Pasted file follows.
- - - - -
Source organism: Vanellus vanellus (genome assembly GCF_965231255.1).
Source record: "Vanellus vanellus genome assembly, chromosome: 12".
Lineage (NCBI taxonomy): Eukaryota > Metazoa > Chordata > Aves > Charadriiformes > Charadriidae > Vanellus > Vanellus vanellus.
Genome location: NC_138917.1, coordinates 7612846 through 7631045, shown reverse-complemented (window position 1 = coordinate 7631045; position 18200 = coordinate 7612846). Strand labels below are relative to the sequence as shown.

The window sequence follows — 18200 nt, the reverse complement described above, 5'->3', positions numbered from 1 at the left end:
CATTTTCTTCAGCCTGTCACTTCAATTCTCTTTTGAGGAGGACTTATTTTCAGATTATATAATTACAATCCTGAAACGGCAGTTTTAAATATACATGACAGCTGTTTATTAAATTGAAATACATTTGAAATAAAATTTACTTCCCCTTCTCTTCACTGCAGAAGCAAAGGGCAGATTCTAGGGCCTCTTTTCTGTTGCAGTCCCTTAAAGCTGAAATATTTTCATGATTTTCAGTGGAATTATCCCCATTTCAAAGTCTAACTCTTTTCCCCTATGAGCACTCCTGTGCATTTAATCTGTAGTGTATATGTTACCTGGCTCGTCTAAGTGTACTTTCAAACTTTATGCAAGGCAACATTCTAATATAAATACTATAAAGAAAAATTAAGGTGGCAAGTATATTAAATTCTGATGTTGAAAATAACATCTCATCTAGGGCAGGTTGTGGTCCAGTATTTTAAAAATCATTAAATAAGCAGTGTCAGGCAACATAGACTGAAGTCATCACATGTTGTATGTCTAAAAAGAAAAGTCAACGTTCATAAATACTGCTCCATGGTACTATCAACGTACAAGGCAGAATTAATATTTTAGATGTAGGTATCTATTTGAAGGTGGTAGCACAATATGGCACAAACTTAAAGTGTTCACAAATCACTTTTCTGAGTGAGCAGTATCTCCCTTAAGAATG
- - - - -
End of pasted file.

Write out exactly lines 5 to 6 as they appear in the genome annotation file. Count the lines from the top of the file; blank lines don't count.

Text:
The window sequence follows — 18200 nt, the reverse complement described above, 5'->3', positions numbered from 1 at the left end:
CATTTTCTTCAGCCTGTCACTTCAATTCTCTTTTGAGGAGGACTTATTTTCAGATTATATAATTACAATCCTGAAACGGCAGTTTTAAATATACATGACAGCTGTTTATTAAATTGAAATACATTTGAAATAAAATTTACTTCCCCTTCTCTTCACTGCAGAAGCAAAGGGCAGATTCTAGGGCCTCTTTTCTGTTGCAGTCCCTTAAAGCTGAAATATTTTCATGATTTTCAGTGGAATTATCCCCATTTCAAAGTCTAACTCTTTTCCCCTATGAGCACTCCTGTGCATTTAATCTGTAGTGTATATGTTACCTGGCTCGTCTAAGTGTACTTTCAAACTTTATGCAAGGCAACATTCTAATATAAATACTATAAAGAAAAATTAAGGTGGCAAGTATATTAAATTCTGATGTTGAAAATAACATCTCATCTAGGGCAGGTTGTGGTCCAGTATTTTAAAAATCATTAAATAAGCAGTGTCAGGCAACATAGACTGAAGTCATCACATGTTGTATGTCTAAAAAGAAAAGTCAACGTTCATAAATACTGCTCCATGGTACTATCAACGTACAAGGCAGAATTAATATTTTAGATGTAGGTATCTATTTGAAGGTGGTAGCACAATATGGCACAAACTTAAAGTGTTCACAAATCACTTTTCTGAGTGAGCAGTATCTCCCTTAAGAATG